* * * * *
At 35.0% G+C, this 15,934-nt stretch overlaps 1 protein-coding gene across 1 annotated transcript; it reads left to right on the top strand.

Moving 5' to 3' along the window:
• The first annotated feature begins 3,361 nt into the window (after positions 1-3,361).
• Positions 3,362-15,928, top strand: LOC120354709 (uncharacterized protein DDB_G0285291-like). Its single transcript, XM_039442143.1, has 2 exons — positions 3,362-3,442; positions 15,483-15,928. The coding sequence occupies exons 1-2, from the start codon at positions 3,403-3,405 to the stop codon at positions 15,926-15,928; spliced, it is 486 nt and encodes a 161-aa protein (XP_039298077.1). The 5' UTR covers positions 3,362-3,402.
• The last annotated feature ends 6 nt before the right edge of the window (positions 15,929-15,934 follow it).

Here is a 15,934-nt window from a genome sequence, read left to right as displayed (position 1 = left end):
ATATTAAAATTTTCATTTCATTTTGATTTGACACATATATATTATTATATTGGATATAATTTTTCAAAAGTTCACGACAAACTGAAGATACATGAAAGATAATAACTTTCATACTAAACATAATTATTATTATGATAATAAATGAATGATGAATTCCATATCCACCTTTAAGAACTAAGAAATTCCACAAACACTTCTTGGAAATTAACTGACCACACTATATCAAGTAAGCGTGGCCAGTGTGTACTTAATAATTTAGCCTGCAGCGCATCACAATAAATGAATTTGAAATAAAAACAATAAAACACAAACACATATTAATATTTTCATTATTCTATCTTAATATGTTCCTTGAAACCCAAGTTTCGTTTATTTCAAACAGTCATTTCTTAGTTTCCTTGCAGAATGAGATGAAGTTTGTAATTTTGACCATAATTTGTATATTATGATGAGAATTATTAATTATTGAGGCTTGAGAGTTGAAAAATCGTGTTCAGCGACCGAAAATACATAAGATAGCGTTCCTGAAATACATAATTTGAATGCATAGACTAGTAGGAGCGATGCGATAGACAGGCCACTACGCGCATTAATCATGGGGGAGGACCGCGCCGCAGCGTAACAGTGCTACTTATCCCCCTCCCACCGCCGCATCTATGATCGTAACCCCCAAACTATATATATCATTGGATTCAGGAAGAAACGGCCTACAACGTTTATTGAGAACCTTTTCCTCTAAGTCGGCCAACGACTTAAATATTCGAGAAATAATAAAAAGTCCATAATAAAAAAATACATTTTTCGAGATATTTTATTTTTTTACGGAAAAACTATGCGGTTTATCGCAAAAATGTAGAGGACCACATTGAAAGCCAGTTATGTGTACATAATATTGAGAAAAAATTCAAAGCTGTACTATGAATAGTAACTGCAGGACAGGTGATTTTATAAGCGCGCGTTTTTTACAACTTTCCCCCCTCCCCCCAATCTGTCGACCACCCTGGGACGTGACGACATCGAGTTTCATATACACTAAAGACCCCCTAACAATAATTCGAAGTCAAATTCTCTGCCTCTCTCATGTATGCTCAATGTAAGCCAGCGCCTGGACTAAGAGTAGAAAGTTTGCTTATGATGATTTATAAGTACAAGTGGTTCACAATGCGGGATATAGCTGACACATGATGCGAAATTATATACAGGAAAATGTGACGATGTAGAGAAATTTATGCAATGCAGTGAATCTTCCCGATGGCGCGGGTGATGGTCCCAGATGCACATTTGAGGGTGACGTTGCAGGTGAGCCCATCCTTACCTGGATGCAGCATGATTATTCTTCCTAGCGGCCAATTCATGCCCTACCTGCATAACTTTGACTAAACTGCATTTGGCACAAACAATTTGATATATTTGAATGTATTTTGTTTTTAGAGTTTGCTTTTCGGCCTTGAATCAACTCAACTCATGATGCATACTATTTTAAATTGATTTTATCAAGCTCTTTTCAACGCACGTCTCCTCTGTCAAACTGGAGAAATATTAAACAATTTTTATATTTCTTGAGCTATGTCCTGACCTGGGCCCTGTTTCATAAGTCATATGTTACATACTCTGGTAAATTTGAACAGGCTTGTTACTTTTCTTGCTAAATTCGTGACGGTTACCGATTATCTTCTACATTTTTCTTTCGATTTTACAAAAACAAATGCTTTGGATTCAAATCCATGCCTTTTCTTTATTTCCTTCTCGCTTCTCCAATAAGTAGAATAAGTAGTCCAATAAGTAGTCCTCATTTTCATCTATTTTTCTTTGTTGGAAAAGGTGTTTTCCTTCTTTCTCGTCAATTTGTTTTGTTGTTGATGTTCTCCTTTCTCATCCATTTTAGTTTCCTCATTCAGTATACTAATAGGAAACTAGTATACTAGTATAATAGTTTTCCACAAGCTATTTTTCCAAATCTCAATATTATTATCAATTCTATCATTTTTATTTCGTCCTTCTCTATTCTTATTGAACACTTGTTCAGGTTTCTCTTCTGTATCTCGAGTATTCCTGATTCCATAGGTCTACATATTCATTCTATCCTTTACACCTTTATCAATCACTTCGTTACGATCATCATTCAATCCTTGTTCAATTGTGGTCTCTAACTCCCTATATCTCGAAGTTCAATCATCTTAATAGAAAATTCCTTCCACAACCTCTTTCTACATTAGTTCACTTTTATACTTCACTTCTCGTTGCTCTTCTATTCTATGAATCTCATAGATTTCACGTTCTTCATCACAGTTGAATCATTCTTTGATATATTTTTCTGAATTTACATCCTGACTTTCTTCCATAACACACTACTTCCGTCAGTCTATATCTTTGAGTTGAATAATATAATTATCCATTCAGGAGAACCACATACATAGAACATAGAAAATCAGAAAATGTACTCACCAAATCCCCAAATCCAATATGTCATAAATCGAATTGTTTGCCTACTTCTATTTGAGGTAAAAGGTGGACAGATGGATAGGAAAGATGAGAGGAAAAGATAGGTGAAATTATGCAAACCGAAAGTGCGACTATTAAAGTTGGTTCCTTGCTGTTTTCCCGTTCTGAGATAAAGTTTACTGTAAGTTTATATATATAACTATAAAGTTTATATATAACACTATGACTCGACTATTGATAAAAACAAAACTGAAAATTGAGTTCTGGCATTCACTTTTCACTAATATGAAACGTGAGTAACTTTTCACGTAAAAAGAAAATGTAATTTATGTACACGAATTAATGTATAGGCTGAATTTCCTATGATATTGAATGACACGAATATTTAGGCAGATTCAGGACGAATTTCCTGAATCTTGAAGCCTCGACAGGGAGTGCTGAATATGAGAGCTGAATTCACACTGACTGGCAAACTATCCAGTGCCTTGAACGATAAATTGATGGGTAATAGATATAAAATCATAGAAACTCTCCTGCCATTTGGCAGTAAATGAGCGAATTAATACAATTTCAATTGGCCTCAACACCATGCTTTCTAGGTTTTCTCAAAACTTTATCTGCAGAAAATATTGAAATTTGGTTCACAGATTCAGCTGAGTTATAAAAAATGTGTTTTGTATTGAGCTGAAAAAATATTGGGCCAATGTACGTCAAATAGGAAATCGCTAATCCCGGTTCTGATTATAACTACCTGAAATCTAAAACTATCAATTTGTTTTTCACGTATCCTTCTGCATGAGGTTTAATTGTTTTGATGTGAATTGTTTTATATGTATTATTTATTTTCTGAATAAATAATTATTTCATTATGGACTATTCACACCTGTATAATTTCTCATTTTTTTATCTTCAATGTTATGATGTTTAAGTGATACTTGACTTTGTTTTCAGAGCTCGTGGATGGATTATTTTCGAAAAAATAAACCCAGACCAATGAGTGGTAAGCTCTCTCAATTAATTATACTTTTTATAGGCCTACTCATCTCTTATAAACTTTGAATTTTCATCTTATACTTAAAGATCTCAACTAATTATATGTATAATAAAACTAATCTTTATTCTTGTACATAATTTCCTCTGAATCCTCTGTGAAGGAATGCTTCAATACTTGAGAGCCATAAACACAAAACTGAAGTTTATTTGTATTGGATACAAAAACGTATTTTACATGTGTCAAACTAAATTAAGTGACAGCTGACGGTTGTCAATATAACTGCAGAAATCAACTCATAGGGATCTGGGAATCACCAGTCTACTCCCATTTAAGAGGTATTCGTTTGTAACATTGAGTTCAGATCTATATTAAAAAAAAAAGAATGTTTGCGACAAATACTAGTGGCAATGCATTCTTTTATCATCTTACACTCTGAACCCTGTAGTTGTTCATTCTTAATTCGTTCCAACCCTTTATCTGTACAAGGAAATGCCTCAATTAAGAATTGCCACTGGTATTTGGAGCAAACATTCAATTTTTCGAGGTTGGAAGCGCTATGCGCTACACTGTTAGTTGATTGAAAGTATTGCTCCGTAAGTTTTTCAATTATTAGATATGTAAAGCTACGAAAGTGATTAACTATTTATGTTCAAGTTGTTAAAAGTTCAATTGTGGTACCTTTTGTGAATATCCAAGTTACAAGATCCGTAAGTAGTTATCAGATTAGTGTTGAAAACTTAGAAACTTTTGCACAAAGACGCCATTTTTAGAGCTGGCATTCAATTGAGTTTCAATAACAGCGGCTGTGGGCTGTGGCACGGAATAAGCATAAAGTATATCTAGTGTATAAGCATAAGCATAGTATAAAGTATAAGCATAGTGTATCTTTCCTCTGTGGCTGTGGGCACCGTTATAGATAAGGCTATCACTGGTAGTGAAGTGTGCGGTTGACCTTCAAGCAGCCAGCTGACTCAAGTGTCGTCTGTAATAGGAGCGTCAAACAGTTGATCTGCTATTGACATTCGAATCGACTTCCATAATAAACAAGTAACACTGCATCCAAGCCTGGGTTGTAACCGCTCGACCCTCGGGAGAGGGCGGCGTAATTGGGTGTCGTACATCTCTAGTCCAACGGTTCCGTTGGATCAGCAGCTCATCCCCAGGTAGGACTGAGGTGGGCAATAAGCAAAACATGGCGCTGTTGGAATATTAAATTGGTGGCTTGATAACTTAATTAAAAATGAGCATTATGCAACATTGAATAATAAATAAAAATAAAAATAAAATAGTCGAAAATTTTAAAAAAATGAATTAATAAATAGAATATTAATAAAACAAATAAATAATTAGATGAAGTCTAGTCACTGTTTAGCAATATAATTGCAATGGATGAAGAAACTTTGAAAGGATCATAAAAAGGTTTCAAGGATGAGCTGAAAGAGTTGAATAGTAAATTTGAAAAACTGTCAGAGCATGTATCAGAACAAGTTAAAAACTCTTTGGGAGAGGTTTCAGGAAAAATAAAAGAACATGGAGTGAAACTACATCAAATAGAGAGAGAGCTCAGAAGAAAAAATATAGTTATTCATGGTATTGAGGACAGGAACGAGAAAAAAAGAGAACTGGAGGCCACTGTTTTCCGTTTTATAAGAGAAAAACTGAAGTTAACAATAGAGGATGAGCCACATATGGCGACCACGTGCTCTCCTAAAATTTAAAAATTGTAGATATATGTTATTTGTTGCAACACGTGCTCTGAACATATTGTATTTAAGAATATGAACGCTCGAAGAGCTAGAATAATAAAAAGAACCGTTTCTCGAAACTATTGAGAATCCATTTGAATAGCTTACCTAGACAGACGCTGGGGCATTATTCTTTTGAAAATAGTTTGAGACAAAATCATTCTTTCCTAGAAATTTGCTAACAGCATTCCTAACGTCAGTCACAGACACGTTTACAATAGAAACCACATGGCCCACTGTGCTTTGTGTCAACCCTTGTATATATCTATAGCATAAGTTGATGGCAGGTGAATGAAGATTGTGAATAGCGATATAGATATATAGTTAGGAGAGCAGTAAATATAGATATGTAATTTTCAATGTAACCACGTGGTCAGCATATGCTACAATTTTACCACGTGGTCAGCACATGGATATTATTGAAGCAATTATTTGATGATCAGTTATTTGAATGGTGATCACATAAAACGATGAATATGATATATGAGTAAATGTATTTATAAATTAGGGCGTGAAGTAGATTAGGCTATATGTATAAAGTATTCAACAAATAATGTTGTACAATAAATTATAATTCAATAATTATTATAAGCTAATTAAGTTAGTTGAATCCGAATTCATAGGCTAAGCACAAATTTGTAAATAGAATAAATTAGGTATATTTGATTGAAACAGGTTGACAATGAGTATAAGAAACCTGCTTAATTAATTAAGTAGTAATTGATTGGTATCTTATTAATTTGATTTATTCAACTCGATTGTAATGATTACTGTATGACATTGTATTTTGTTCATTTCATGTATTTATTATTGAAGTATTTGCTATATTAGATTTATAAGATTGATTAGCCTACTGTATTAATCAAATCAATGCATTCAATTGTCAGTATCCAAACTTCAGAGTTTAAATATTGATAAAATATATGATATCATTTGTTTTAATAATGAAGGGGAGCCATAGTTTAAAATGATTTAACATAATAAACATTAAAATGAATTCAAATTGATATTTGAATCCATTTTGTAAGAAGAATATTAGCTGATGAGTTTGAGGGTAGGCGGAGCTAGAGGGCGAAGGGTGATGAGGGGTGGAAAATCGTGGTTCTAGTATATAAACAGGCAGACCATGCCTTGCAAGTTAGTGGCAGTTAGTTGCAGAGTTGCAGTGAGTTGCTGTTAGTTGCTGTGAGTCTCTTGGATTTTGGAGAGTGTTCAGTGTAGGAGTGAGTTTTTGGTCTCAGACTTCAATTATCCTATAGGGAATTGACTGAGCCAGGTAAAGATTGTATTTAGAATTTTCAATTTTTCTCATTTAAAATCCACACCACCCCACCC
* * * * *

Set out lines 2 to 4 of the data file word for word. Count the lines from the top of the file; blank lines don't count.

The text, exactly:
Moving 5' to 3' along the window:
• The first annotated feature begins 3,361 nt into the window (after positions 1-3,361).
• Positions 3,362-15,928, top strand: LOC120354709 (uncharacterized protein DDB_G0285291-like). Its single transcript, XM_039442143.1, has 2 exons — positions 3,362-3,442; positions 15,483-15,928. The coding sequence occupies exons 1-2, from the start codon at positions 3,403-3,405 to the stop codon at positions 15,926-15,928; spliced, it is 486 nt and encodes a 161-aa protein (XP_039298077.1). The 5' UTR covers positions 3,362-3,402.